Obama 'Big Deal' on Debt a Gamble to Win the Centre?
Advisers think securing his plan would ensure general-election victory.
The Post's Zachary A Goldfarb (who can't be held responsible for the headline) explained that Obama was making Republicans an offer they couldn't refuse …
He added:
"Obama's political advisers have long believed that securing such an agreement would provide an enormous boost to his 2012 campaign, according to people familiar with White House thinking. In particular, they want to preserve and improve the president's standing among independents."

FAIR dipped into their own archive to remind us of an article from September 2009 that showed the president was under pressure even then to drop the focus on jobs to concentrate on the deficit.

In other words, this whole strategy is not new, but years in the making:

"Parroting the Republican Party, corporate media have recently devoted much energy to deploring the federal deficit and chastising President Barack Obama for not focusing enough on balancing the budget. Very soon, media warn, either spending must be cut or taxes will need to be raised across the board - an argument that rests on the assumption that deficit reduction is, indeed, the top economic priority."

And, so, White House priorities shifted subtly to please the plutocrats and try to neutralise the Tea Party fanatics by co-opting their program the way Bill Clinton did in 1996. It was called "triangulation" then. Obama's own supporters call it "betrayal" now; Obama's pro-Wall Street economic team assured they wouldn't give the men on The Street too much to worry about.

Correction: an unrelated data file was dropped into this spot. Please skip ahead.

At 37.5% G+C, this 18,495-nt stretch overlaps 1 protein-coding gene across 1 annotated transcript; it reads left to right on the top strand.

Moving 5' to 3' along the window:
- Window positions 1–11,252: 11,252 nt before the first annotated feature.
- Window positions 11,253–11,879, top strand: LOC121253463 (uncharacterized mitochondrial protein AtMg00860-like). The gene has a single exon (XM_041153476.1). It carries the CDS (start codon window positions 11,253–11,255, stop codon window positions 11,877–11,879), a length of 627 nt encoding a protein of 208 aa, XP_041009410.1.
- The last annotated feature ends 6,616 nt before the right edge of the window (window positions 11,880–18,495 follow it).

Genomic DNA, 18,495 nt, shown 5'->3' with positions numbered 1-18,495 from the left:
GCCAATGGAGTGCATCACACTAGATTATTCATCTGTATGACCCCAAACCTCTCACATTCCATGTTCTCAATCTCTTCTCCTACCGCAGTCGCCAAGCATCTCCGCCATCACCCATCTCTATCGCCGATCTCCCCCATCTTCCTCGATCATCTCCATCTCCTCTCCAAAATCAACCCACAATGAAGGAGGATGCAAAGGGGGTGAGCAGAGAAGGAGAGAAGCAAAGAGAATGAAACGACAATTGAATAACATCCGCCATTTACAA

And so what happens now? The Republicans get their bill and unify their ranks, even though it's just more show-and-tell. As Reuters explains, it's all a prelude to coming back to the bargaining table at the eleventh hour to make a deal that both sides can use to their political advantage.

Read this, and as you do, read between the lines: "The House of Representatives approved a Republican deficit plan on Friday that has no chance of becoming law but could pave the way for a last-ditch bid for bipartisan compromise to avert a crippling national default."

This was the scenario - more akin to a kabuki play than a real political fight. It's more like professional wrestling of the kind they perform at the Capitol Arena - not far from Capitol Hill.

The audience is hyped. The wrestlers pretend to hate each other, and arouse the crowd with acts of physical aggression. The match looks fierce, but, as everyone knows, it is fixed and scripted.

The musclemen throw each other around the ring, sometimes even gushing blood. The big bruisers denounce each other until it's over to the count of 1-2-3; the bad guy always goes down.

The match ends - imagine that - just in time for a commercial break. Here it will end at the debt ceiling deadline. Each side will claim victory.

There is no ceiling on these political shenanigans. It's just part of a fast-paced game designed to keep the public on the sidelines and on the edge of uncertainty while the media keeps the politicians in the spotlight and excites the base in both parties.

In the end, the media will salute both sides for putting country above party. The only deficit here is one of political morality and honesty.

You tell me: am I too cynical, or is this the way what some call politricks has become?

Danny Schechter edits Mediachannel.org. His new film, Plunder: The Crime of Our Time, tells the story of the financial crisis as a criminal tale.  He can be reached at: dissector@mediachannel.org

The views expressed in this article are the author's own and do not necessarily reflect Al Jazeera's editorial policy.